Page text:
Solomon Joseph Solomon
Solomon Joseph Solomon
Self-portrait, ca. 1896
|Born||16 September 1860|
|Died||27 July 1927 (aged 66)|
|Known for||Portrait painting|
President, Royal Society of British Artists
Solomon's family was Jewish, and his sister, Lily Delissa Joseph (née Solomon), was also a painter. He made an important contribution to the development of camouflage in the First World War, working in particular on tree observation posts and arguing tirelessly for camouflage netting.
Born in London in 1860, Solomon studied at various art schools, sequentially, Heatherley School of Fine Art, the Royal Academy Schools, the Munich Academy, and École des Beaux-Arts (under Alexandre Cabanel). Solomon also studied separately under Rev. S. Singer. He exhibited his first works as early as 1881, and showed at the Royal Academy, the New Gallery, and the Society of British Artists. In 1886, he became one of the founding members of the New English Art Club. In 1896, he became an associate of the Royal Academy, with full membership following in 1906, one of the few Jewish painters to do so. He joined, and became president of, the Royal Society of British Artists in 1919. In 1921 "Col. S.J. Solomon, R.A., P.R.B.A." was listed as one of the early members of the newly-formed Society of Graphic Art.
Solomon's painting was grounded in his influence from his teacher Alexandre Cabanel, but was also influenced by Frederic Leighton and Lawrence Alma-Tadema. Solomon painted mainly portraits to earn a living, but also painted dramatic, theatrical scenes from mythology and the bible on large canvasses. These scenes include some of his more popular paintings. In 1897 he painted a mural for the Royal Exchange, London Charles I demanding the Five Members at the Guildhall, 1641–42. One of Solomon's most popular works was Samson (1887), depicting a scene from the biblical story of Samson and Delilah. This painting was praised for its use of multiple male nudes in active poses. Samson is one of few Solomon paintings on regular display, at the Walker Art Gallery in Liverpool. Some other Solomon paintings that have received significant attention include Ajax and Cassandra (1886, illustration, right) and The Birth of Love (1896).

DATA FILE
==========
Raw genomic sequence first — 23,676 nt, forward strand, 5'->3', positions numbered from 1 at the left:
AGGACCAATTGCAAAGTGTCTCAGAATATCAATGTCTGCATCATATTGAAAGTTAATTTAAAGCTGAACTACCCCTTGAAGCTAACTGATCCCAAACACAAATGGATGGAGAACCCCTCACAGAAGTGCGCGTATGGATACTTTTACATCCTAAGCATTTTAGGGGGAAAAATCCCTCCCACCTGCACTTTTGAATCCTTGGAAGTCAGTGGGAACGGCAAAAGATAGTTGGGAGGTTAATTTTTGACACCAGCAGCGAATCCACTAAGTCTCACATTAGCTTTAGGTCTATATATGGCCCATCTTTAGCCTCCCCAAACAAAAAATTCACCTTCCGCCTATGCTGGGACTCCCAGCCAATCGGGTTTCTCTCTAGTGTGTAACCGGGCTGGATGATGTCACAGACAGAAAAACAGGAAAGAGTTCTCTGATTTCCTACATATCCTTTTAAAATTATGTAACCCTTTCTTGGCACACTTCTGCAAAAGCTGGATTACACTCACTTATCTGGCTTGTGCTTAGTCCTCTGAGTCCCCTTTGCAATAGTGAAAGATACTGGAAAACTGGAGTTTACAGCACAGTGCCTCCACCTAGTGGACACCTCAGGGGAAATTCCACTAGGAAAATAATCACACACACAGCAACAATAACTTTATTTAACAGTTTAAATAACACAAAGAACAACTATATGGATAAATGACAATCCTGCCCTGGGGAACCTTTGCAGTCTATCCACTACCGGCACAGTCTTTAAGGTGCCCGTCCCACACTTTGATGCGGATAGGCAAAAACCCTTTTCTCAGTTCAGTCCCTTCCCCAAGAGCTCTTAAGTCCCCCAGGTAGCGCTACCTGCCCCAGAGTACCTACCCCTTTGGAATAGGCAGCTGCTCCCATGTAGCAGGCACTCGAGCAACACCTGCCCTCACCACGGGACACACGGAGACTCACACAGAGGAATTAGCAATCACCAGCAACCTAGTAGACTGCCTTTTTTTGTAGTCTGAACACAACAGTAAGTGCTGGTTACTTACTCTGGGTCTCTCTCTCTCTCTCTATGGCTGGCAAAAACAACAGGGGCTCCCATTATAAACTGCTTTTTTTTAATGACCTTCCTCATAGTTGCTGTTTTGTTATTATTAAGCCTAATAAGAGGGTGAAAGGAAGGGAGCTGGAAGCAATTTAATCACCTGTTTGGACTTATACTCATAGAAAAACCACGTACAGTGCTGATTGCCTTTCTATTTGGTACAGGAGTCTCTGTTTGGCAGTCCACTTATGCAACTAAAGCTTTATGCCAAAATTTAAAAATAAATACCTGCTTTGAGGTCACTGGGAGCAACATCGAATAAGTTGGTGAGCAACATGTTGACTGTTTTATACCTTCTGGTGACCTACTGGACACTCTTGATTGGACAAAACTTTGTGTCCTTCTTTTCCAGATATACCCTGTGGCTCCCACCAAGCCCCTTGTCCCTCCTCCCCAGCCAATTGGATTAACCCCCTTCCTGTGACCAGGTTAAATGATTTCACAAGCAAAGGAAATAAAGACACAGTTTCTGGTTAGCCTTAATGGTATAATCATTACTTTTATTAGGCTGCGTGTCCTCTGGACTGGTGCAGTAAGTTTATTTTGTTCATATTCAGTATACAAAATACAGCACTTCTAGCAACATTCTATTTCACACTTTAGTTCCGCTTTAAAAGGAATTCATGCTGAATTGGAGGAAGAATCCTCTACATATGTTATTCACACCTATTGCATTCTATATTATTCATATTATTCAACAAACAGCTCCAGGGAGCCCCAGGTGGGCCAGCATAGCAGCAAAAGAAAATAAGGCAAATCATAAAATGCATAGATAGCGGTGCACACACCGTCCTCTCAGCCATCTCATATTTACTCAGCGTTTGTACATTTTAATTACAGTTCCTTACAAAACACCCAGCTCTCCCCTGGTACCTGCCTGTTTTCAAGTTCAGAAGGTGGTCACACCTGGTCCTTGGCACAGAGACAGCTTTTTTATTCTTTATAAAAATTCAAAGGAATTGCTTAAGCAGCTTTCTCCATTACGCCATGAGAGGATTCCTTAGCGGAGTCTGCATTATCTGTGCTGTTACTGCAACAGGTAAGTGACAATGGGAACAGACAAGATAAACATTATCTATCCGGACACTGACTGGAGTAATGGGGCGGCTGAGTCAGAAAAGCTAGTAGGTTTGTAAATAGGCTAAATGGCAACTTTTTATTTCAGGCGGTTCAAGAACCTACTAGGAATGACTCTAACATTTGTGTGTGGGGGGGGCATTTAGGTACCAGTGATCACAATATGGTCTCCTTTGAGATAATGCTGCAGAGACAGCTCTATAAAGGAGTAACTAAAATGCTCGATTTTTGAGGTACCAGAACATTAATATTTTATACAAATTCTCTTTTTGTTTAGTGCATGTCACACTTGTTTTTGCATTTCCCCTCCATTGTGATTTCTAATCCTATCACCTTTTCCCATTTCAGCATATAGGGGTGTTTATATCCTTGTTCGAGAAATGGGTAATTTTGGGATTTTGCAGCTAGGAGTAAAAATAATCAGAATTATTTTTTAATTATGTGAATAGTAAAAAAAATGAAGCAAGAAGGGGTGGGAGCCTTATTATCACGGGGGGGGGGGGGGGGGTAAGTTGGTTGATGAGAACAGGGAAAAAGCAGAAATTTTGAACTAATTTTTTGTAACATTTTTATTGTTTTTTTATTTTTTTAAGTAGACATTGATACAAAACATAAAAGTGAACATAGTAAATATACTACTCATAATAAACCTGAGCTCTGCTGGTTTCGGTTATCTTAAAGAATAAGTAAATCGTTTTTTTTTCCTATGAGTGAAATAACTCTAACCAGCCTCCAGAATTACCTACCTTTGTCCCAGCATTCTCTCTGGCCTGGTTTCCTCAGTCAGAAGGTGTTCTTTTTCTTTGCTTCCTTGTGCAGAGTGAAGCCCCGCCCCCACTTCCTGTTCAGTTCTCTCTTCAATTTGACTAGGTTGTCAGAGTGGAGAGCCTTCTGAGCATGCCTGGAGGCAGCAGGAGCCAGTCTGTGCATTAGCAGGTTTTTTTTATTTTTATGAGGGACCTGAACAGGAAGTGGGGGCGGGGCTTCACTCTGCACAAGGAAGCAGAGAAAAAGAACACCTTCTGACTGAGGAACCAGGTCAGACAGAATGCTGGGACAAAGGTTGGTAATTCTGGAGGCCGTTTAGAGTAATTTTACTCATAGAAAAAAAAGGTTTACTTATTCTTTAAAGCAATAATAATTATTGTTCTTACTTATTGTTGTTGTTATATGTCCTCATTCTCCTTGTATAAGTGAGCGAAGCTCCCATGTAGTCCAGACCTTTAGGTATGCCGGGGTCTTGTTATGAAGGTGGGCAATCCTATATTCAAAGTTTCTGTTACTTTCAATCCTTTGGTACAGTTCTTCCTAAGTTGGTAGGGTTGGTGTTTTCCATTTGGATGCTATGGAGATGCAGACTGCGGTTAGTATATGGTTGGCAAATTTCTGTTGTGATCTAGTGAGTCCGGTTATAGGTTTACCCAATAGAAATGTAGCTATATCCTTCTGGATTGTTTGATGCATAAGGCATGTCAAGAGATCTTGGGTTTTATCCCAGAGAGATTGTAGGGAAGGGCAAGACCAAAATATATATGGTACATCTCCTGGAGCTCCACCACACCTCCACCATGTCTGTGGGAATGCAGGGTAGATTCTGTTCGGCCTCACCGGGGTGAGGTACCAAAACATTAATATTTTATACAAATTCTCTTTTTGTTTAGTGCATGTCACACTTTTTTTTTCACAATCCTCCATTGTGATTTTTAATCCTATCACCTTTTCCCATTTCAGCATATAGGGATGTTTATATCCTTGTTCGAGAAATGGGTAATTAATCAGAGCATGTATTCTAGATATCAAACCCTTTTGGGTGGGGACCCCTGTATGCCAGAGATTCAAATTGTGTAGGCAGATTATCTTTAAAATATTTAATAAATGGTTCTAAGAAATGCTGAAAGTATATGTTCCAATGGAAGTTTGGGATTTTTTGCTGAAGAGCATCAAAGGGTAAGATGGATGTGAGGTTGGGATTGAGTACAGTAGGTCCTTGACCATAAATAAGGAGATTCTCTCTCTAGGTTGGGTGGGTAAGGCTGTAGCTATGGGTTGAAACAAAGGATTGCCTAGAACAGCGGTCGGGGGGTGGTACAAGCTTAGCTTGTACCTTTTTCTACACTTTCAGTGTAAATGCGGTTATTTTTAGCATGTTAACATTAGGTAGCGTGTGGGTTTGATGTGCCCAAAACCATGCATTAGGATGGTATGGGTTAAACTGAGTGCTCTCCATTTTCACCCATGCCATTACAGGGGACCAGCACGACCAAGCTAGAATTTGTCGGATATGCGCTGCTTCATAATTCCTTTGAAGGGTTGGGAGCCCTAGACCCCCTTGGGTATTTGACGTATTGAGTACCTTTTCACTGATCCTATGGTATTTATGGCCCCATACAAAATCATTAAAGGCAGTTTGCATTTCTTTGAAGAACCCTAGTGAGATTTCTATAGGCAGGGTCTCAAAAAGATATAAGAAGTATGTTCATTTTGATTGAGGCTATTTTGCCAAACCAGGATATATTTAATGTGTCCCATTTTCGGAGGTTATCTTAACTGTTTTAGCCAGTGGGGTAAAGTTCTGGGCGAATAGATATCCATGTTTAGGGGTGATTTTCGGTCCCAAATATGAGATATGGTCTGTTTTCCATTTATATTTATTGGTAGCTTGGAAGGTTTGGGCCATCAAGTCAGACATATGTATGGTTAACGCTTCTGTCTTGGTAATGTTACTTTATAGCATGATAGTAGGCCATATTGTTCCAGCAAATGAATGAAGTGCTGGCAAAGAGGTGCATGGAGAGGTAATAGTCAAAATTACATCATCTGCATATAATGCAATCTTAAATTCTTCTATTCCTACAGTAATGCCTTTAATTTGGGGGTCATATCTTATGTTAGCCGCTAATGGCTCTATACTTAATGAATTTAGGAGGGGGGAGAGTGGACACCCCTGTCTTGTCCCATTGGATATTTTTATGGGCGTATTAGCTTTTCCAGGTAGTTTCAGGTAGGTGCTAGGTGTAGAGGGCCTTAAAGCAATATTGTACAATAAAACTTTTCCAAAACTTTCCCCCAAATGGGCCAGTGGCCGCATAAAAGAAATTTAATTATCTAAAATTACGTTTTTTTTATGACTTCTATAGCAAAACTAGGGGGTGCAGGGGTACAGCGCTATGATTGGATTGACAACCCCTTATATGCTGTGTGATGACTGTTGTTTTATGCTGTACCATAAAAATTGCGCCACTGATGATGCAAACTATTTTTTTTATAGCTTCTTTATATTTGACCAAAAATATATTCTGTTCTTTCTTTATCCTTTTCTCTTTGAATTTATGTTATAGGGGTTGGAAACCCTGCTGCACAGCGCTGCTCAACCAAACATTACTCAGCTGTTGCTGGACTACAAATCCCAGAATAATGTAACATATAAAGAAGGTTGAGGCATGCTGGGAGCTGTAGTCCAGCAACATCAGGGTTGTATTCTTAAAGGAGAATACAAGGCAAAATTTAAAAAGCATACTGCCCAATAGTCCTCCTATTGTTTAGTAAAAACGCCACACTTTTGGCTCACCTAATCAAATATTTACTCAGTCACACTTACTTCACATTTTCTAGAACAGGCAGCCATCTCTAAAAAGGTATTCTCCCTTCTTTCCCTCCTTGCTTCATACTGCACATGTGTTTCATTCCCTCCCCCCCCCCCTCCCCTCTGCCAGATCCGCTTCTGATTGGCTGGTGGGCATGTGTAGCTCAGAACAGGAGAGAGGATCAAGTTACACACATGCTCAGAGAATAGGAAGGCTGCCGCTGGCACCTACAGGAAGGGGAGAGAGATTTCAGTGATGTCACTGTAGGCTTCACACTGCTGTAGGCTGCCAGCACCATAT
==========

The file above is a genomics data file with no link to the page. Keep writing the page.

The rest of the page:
Solomon became well known as an innovative portrait artist by the time he painted Mrs Patrick Campbell as 'Paula Tanqueray' ARA (1894), her role in Arthur Wing Pinero's The Second Mrs Tanqueray, and went on to paint a number of portraits of well-known people, including the architect Sir Aston Webb, and later in life, the royals King George V, Queen Mary, and Prince Edward (later King Edward VIII). Solomon was also in demand as a book illustrator, particularly adventure books. In 1914, Solomon authored The Practice of Oil Painting and Drawing.
During World War I, Solomon was a pioneer of camouflage techniques. Having originally signed-up at the start of the war as a private in The Artists Rifles, a home defence corps, he promoted his ideas on camouflage, initially in the press and then directly to senior army officers.
In December 1915, General Herbert Plumer arranged for Solomon to visit the front lines and investigate techniques in use by the French. His ideas were accepted, and he was asked to set up a team to start the production of camouflage materials in France. On 31 December 1915, General Haig, Commander-in-chief of the British forces in France, instructed that Solomon be given the temporary rank of Lieutenant-Colonel to enable him to carry out his new duties.
The new unit's first task was the design of armoured observation posts disguised as trees, following the pioneering work of the French Section de Camouflage led by Lucien-Victor Guirand de Scévola. The first British tree observation post was put up on 22 March 1916. Solomon was effective at the artistic and technical tasks of designing trees and nets, but not as a commander. He was replaced in March 1916, instead becoming a technical advisor, a role that suited him better. In May 1916, he was sent to England to help develop tank camouflage. Solomon doubted that tanks could be effectively camouflaged since they cast a large shadow. Instead, he argued for the use of camouflage netting, with which he gradually became obsessed, claiming that the Germans were hiding huge armies under immense nets. Camouflage netting was at first considered unimportant by the army; it was not manufactured in large quantities until 1917. Eventually, in 1920, he published a book, Strategic Camouflage, arguing this case, to critical derision in England but with some support from German newspapers.
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